French check-out lady scans years of insults to bag bestseller

At the start of 2008, Anna Sam, was part of a legion of 170,000 French women who are, in her words, “omnipresent but invisible”. She was a “beepeuse” (a woman who beeps) or, more officially, a “hôtesse de caisse” (till-hostess). In other words, she was a supermarket check-out girl.

In January, Mme Sam, 29, began to write about her experiences, first in a blog, then in a book. She told of life behind the till and the conveyor belt - “one of the most desirable vantage points from which to enjoy the full panoply of human idiocy”. Almost a year later, the invisible woman is not only omnipresent but inescapable.

She has become a best-selling author, with more than 100,000 sales, and a triumphantly successful blogger, with more than 1,000,000 visits to her site (caissierenofutur.over-blog.com). Her advice on the life of shop-workers is sought by politicians and supermarket chains.

Her book - “Les Tribulations d'une Caissière” (The tribulations of a check-out girl) - is about to be translated into several languages. There are projects to turn Mme Sam's life - literature-student-turned “beepeuse”-turned-author - into a comic-book, a play and a film.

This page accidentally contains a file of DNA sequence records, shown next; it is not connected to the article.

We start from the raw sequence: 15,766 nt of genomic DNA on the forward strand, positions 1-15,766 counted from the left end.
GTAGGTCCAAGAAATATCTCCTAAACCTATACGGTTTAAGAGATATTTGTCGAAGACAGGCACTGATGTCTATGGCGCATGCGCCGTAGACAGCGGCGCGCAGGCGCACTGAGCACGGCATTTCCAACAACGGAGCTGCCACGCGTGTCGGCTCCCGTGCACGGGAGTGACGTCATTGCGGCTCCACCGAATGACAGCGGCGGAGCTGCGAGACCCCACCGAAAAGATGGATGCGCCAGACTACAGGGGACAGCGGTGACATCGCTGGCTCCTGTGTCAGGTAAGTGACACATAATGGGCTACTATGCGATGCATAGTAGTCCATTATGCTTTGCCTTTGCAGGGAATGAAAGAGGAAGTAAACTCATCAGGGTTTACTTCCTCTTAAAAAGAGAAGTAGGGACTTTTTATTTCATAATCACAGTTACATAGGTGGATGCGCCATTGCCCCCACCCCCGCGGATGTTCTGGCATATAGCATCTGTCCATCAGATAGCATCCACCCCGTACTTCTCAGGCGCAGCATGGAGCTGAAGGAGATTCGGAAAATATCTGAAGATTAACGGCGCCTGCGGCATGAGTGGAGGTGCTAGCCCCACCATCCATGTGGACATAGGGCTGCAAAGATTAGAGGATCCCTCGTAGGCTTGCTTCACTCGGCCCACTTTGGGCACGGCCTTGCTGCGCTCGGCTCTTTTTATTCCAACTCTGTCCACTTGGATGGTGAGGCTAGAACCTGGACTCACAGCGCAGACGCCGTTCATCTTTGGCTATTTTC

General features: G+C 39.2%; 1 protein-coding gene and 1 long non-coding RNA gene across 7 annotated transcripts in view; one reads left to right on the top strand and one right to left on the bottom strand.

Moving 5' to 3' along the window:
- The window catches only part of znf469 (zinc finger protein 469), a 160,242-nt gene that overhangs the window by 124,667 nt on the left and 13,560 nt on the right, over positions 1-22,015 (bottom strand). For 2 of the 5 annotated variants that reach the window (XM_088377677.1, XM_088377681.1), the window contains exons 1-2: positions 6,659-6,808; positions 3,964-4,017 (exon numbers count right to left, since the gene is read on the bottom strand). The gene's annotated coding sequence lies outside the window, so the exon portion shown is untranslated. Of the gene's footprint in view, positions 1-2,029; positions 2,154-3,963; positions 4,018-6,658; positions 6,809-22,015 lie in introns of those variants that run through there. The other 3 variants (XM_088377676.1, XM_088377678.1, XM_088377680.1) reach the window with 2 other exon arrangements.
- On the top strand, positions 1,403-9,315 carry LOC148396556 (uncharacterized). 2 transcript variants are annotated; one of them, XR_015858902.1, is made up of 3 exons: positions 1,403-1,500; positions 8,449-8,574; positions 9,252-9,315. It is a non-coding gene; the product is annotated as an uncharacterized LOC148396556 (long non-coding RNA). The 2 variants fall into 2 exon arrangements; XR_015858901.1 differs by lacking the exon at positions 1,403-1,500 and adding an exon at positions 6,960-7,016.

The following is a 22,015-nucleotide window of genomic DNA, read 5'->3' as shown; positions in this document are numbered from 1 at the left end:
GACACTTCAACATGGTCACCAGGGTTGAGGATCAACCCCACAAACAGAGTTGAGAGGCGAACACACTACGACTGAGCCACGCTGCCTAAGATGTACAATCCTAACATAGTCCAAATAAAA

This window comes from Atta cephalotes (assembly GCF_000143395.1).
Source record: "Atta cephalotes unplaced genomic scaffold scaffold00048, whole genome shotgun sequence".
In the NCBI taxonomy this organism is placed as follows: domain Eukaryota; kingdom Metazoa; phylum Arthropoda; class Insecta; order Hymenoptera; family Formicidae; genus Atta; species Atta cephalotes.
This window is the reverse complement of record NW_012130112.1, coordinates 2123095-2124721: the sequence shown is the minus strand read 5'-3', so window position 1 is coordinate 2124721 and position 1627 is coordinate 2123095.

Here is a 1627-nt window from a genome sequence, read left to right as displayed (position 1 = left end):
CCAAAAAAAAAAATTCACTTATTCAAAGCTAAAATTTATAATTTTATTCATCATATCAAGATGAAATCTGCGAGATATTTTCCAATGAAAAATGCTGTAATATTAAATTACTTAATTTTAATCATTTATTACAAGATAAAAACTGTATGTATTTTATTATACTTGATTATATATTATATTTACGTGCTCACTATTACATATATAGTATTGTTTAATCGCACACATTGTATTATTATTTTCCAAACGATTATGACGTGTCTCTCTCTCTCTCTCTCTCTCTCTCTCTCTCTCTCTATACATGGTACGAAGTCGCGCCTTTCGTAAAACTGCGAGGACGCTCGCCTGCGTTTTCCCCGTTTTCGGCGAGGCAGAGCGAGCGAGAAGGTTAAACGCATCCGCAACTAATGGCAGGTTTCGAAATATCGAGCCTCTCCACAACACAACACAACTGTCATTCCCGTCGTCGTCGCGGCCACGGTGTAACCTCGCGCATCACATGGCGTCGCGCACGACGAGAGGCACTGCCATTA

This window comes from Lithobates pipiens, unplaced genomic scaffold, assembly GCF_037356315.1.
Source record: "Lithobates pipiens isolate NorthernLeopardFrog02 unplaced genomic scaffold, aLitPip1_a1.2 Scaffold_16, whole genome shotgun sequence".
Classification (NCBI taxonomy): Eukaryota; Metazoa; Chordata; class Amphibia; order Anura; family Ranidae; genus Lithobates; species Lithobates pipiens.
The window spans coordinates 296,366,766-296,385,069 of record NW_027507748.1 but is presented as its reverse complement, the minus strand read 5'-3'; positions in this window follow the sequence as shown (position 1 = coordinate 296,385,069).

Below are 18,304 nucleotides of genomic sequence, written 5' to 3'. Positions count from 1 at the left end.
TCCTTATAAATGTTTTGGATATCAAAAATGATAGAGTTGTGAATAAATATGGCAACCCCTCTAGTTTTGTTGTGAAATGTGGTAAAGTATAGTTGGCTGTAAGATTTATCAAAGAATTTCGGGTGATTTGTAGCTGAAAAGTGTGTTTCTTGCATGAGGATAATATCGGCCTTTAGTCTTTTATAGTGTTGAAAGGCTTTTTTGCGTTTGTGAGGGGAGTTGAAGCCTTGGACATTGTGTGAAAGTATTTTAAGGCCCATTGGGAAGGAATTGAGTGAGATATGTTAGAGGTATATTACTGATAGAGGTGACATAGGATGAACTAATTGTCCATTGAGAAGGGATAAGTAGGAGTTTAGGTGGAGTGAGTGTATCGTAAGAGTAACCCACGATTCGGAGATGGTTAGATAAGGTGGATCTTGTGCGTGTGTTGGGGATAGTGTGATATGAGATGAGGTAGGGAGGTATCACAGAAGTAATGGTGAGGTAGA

The young Breton attributes her success to a turning away from a stifling obsession with celebrities towards a refreshing interest in the humour - and heroism - of everyday lives. “I talk about things as they really are, without exaggeration or aggression,” she said. “My popularity shows that society is changing more rapidly than we think.”

The success of Anna Sam's book follows in the tradition of other, surprising, runaway triumphs in France in recent years, such as the movies “Amélie Poulain” (2001) and “Bienvenue chez Les Ch'tis” (2008). All three are pleasantly humorous portraits of the lives of ordinary people.

Mme Sam is still determined to extract light-hearted revenge from the thousands of customers who ignored, or insulted her, during her eight years behind the tills of a suburban supermarket in Rennes. “(My book) is so easy to read that even supermarket customers can read it,” she says.

With malicious but gentle wit, she lists the different categories of “typical” customers. There are those who have their noses impatiently pressed to the sliding door 30 minutes before opening-time. There are those who are discovered ambling behind their trolley ten minutes after the doors have closed.

There are the boastful ones, whose trolley contains nothing but extra-size condoms. There are the pathologically bashful ones, who go to extreme lengths to hide toilet paper beneath other items in their trolleys. (If the bar-code happens not to be working, the “beepeuse” takes a malicious pleasure in broadcasting to the whole supermarket a request for the price of “an extra-large packet of pink, double-ply toilet paper”.)

There are also the queue-jumpers, the kleptomaniacs (CDs hidden in camemberts are common in France, apparently) and the obsessive bargain-hunters. There is the orderly young man who places his shopping neatly on the conveyor belt, followed by a piece of snot picked from his nose. There are the customers who keep their money in their socks or their bras.